I then attended a talk held at the Indonesia pavilion titled Innovation in Mangrove Ecosystem Management to Support Community Livelihood and Climate Change Mitigation. This issue has been the focus of many studies done by the Center for International Agricultural Research. There is a really optimistic feeling in the region that mangrove trees can both mitigate the effects of rising sea levels and improve air quality. It is a tricky solution, however, as projects must be executed in areas that are compatible both socially and environmentally.

Next, I attended Nurturing Progress in Reducing Transnational Air Pollutants, held by the South Korean pavilion. The first speaker was involved in Korean foreign affairs, and adamantly stated that the solution to this issue relies on international cooperation. He was followed by Gerardo Sandez Martinez, a professor at DTU. Dr. Martinez stressed that climate change should have been viewed as a health concern from square one. Korea is an important illustration of this, for it experiences a high number of premature deaths due to air pollution. Health is high on the political agenda, and people tend to take it seriously. Most of the suggestions provided at this talk had to do with framing climate change as an issue relevant to the lives of all.

For my final event, I was back at the Indonesia pavillion for a talk about peatland restoration. The country has experienced a bilateral approach to peatland protection and monitoring. Both market interests in the private sector, as well as international NGO’s have taken an interest in this. There remains large needs, such as research into possible sustainable livelihoods within peatlands and further data collection into peatland mapping, however, this is another topic that the climate mitigation community is extremely excited about. I noticed, however, that there was very little government action involved in the monitoring and preservation of Indonesian peatlands. It is sad to see the production of such a large COP23 pavillion, with little action to back it up.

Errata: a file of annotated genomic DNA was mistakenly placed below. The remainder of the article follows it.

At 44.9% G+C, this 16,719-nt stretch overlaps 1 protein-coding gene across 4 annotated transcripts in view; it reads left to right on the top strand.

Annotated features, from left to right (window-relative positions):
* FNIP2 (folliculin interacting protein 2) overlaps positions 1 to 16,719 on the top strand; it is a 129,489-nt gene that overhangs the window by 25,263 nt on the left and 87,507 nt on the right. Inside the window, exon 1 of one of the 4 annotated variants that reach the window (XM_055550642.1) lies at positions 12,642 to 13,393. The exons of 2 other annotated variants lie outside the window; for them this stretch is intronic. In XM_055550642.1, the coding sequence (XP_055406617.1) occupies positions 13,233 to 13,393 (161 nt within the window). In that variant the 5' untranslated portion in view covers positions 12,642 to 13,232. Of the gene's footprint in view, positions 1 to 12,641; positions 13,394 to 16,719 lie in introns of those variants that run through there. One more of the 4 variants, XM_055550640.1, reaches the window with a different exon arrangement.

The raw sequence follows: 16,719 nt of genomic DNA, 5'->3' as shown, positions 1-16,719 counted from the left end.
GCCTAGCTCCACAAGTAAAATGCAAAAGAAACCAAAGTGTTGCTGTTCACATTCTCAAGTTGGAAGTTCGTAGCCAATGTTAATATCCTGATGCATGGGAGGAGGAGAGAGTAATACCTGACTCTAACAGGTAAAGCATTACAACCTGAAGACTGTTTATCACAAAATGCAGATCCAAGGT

I started the conference part of my day by attending a talk in the Cities and Regions Pavilion. The talk was centered around the connection between the Paris Agreement, national governments, and local governments. The panel included two Mayors, one from a town in Botswana and the other from a town in South Africa. In addition, there was a man who served in the national level government in Cote d’Ivoire. The mayors discussed the fact that nations present the Paris Agreement as a good framework, but it is most effectively actualized at the local scale. From here, the mayoral panelists talked about sustainable initiatives that they had implemented in their towns, including bettering rapid transit systems, creating infastructure to transition to renewables, and developing higher quality recycling centers. The man from Cote d’Ivoire supported the mayors and added that national government should provide the framework and help with implementation, but that they should be executed bottom-up, not top-down. In addition, he emphasized the need to grow the economy without increasing emissions. I’ve been having a bit of a hard time with this type of dialogue at COP because the more that I read about economic growth, the more that I believe it is fundamentally in opposition to a healthy and liveable environment, but this is the system we live in, and I guess that it’s better that we try to focus on decreasing emissions, than the other option.